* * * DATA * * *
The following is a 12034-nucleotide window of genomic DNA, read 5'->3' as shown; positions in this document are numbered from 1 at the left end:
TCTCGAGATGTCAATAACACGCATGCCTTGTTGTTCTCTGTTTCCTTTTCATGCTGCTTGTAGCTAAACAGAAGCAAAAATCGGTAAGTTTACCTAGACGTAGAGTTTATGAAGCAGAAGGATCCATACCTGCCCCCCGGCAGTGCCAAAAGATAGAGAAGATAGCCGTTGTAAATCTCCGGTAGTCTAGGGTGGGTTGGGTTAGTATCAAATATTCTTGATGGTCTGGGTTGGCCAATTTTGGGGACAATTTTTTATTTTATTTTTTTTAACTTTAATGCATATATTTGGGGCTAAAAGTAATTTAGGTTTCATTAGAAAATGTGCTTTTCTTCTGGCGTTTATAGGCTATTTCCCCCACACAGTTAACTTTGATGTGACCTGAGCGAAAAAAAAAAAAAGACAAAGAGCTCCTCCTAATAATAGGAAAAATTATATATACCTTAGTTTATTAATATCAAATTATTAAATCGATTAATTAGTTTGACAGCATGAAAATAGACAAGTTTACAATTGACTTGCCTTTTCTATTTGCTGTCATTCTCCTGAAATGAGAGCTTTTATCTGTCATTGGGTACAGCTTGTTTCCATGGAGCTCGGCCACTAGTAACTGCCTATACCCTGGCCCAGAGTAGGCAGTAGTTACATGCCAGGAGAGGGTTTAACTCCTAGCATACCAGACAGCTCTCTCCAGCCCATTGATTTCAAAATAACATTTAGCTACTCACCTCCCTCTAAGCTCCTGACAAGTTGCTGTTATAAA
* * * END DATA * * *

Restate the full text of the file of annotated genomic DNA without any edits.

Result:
The following is a 12034-nucleotide window of genomic DNA, read 5'->3' as shown; positions in this document are numbered from 1 at the left end:
TCTCGAGATGTCAATAACACGCATGCCTTGTTGTTCTCTGTTTCCTTTTCATGCTGCTTGTAGCTAAACAGAAGCAAAAATCGGTAAGTTTACCTAGACGTAGAGTTTATGAAGCAGAAGGATCCATACCTGCCCCCCGGCAGTGCCAAAAGATAGAGAAGATAGCCGTTGTAAATCTCCGGTAGTCTAGGGTGGGTTGGGTTAGTATCAAATATTCTTGATGGTCTGGGTTGGCCAATTTTGGGGACAATTTTTTATTTTATTTTTTTTAACTTTAATGCATATATTTGGGGCTAAAAGTAATTTAGGTTTCATTAGAAAATGTGCTTTTCTTCTGGCGTTTATAGGCTATTTCCCCCACACAGTTAACTTTGATGTGACCTGAGCGAAAAAAAAAAAAAGACAAAGAGCTCCTCCTAATAATAGGAAAAATTATATATACCTTAGTTTATTAATATCAAATTATTAAATCGATTAATTAGTTTGACAGCATGAAAATAGACAAGTTTACAATTGACTTGCCTTTTCTATTTGCTGTCATTCTCCTGAAATGAGAGCTTTTATCTGTCATTGGGTACAGCTTGTTTCCATGGAGCTCGGCCACTAGTAACTGCCTATACCCTGGCCCAGAGTAGGCAGTAGTTACATGCCAGGAGAGGGTTTAACTCCTAGCATACCAGACAGCTCTCTCCAGCCCATTGATTTCAAAATAACATTTAGCTACTCACCTCCCTCTAAGCTCCTGACAAGTTGCTGTTATAAA